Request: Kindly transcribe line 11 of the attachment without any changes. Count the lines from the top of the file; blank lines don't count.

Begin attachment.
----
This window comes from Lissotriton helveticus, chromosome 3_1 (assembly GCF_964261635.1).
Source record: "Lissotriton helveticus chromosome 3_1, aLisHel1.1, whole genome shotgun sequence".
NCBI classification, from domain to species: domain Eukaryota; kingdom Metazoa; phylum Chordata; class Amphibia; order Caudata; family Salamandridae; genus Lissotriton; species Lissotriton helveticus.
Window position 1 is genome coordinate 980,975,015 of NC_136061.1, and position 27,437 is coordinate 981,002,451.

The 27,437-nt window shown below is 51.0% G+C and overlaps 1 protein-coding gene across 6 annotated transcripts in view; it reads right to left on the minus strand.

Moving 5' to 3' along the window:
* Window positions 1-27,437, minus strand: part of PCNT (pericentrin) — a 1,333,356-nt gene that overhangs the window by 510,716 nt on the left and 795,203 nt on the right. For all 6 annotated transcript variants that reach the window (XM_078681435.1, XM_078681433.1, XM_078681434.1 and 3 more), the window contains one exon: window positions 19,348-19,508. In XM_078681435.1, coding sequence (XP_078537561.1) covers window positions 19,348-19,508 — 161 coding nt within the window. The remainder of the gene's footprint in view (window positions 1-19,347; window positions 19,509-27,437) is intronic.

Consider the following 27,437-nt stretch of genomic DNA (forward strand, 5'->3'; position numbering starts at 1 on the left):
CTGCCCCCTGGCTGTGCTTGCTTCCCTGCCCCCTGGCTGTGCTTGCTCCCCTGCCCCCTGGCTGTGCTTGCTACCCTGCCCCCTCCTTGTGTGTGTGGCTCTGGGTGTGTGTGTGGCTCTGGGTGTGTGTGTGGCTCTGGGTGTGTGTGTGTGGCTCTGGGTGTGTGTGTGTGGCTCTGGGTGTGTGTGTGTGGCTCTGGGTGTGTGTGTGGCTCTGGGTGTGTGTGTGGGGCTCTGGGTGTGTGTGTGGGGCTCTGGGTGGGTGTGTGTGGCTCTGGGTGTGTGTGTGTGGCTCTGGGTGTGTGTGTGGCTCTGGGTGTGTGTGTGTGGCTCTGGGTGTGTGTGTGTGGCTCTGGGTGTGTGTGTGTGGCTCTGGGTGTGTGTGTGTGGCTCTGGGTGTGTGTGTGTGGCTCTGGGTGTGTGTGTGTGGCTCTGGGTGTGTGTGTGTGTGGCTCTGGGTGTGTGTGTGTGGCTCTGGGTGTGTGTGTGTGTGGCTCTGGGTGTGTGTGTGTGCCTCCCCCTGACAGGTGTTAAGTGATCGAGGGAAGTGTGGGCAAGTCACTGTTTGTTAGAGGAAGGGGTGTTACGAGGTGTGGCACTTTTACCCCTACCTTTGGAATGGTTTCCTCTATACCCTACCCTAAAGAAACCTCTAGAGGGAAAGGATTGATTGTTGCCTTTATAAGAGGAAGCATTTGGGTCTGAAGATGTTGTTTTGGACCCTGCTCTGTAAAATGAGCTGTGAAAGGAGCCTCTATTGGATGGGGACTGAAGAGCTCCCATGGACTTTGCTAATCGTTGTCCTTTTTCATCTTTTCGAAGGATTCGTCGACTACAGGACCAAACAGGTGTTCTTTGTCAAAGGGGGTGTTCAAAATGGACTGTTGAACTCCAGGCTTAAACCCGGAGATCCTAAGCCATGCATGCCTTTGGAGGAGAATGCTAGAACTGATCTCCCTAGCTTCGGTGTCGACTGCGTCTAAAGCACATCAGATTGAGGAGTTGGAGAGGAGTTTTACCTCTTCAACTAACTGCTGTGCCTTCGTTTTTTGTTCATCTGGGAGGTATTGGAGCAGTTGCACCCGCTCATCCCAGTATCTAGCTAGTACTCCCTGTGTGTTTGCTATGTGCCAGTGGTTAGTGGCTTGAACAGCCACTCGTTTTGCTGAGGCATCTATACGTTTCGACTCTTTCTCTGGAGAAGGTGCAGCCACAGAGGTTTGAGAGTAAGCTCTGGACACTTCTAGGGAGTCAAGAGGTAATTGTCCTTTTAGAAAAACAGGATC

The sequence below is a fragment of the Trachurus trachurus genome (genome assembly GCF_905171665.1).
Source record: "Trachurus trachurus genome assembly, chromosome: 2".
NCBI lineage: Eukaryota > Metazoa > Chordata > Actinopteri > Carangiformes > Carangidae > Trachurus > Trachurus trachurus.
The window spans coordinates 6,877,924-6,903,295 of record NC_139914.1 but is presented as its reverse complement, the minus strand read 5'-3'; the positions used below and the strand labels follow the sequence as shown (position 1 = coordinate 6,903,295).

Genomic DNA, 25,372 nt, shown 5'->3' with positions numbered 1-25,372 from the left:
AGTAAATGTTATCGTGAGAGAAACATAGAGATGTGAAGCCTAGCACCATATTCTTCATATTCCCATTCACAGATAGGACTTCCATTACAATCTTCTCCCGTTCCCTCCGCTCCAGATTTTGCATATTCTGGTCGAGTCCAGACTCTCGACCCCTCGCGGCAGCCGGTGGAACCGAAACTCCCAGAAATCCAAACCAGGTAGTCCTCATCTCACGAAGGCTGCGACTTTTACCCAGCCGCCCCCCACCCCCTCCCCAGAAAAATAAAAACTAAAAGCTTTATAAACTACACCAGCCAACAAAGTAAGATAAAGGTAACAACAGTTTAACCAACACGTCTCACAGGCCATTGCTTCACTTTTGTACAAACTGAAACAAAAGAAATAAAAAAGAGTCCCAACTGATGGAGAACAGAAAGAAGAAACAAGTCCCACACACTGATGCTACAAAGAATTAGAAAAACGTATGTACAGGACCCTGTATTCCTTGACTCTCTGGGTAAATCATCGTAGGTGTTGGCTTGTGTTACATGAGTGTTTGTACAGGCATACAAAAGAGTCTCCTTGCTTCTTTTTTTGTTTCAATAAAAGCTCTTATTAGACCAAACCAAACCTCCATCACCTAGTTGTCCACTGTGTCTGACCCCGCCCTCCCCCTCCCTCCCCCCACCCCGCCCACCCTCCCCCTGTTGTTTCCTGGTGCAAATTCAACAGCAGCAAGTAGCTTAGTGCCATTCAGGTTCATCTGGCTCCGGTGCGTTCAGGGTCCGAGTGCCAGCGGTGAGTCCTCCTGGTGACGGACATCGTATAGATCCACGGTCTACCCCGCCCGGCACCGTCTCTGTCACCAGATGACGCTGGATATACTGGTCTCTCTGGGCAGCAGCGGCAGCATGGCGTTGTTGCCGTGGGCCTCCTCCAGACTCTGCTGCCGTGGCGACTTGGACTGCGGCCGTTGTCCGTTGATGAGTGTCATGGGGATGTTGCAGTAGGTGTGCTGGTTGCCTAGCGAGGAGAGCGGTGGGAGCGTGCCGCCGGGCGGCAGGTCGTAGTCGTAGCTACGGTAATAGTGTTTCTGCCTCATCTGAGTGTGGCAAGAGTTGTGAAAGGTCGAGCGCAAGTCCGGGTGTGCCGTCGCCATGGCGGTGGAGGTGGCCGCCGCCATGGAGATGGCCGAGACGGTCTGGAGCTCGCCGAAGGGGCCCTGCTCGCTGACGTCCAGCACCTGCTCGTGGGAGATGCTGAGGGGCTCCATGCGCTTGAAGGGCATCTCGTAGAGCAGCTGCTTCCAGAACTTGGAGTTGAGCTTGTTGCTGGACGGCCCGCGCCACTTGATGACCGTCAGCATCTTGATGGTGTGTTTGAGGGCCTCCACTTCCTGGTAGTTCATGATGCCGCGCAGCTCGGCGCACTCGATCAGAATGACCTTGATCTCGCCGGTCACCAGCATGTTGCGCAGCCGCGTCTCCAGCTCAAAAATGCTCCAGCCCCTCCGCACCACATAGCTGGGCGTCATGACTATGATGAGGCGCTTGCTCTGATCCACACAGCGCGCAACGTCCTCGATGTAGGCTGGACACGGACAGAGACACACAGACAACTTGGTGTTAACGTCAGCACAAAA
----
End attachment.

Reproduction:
Source record: "Trachurus trachurus genome assembly, chromosome: 2".